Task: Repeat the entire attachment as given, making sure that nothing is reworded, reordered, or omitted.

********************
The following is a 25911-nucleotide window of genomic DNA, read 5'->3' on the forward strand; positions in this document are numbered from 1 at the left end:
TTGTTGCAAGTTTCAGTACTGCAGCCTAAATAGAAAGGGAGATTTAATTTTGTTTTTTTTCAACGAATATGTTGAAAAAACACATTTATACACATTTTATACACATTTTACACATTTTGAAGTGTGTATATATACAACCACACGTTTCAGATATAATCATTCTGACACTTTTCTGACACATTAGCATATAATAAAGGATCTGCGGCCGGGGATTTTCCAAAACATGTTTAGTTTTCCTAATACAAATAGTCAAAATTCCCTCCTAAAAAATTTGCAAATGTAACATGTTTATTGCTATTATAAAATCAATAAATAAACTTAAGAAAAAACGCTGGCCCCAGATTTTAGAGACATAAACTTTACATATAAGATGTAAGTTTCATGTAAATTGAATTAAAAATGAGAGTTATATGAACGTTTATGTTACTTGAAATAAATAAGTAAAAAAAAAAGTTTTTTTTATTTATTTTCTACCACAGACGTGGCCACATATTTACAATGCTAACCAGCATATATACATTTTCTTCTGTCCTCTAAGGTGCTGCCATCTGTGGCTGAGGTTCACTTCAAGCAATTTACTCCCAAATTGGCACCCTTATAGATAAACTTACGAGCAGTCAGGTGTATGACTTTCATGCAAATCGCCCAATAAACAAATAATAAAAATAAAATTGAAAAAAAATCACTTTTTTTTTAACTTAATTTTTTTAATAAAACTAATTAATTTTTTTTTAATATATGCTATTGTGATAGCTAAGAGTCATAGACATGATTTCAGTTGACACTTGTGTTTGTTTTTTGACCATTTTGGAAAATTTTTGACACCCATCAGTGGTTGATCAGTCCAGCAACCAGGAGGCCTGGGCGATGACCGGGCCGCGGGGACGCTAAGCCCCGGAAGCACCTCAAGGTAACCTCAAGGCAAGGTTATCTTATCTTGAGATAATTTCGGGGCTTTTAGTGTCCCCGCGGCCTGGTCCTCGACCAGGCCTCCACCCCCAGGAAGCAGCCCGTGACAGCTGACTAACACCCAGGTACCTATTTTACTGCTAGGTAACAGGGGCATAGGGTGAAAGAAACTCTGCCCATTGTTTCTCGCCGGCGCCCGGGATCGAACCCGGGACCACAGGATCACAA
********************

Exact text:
The following is a 25911-nucleotide window of genomic DNA, read 5'->3' on the forward strand; positions in this document are numbered from 1 at the left end:
TTGTTGCAAGTTTCAGTACTGCAGCCTAAATAGAAAGGGAGATTTAATTTTGTTTTTTTTCAACGAATATGTTGAAAAAACACATTTATACACATTTTATACACATTTTACACATTTTGAAGTGTGTATATATACAACCACACGTTTCAGATATAATCATTCTGACACTTTTCTGACACATTAGCATATAATAAAGGATCTGCGGCCGGGGATTTTCCAAAACATGTTTAGTTTTCCTAATACAAATAGTCAAAATTCCCTCCTAAAAAATTTGCAAATGTAACATGTTTATTGCTATTATAAAATCAATAAATAAACTTAAGAAAAAACGCTGGCCCCAGATTTTAGAGACATAAACTTTACATATAAGATGTAAGTTTCATGTAAATTGAATTAAAAATGAGAGTTATATGAACGTTTATGTTACTTGAAATAAATAAGTAAAAAAAAAAGTTTTTTTTATTTATTTTCTACCACAGACGTGGCCACATATTTACAATGCTAACCAGCATATATACATTTTCTTCTGTCCTCTAAGGTGCTGCCATCTGTGGCTGAGGTTCACTTCAAGCAATTTACTCCCAAATTGGCACCCTTATAGATAAACTTACGAGCAGTCAGGTGTATGACTTTCATGCAAATCGCCCAATAAACAAATAATAAAAATAAAATTGAAAAAAAATCACTTTTTTTTTAACTTAATTTTTTTAATAAAACTAATTAATTTTTTTTTAATATATGCTATTGTGATAGCTAAGAGTCATAGACATGATTTCAGTTGACACTTGTGTTTGTTTTTTGACCATTTTGGAAAATTTTTGACACCCATCAGTGGTTGATCAGTCCAGCAACCAGGAGGCCTGGGCGATGACCGGGCCGCGGGGACGCTAAGCCCCGGAAGCACCTCAAGGTAACCTCAAGGCAAGGTTATCTTATCTTGAGATAATTTCGGGGCTTTTAGTGTCCCCGCGGCCTGGTCCTCGACCAGGCCTCCACCCCCAGGAAGCAGCCCGTGACAGCTGACTAACACCCAGGTACCTATTTTACTGCTAGGTAACAGGGGCATAGGGTGAAAGAAACTCTGCCCATTGTTTCTCGCCGGCGCCCGGGATCGAACCCGGGACCACAGGATCACAA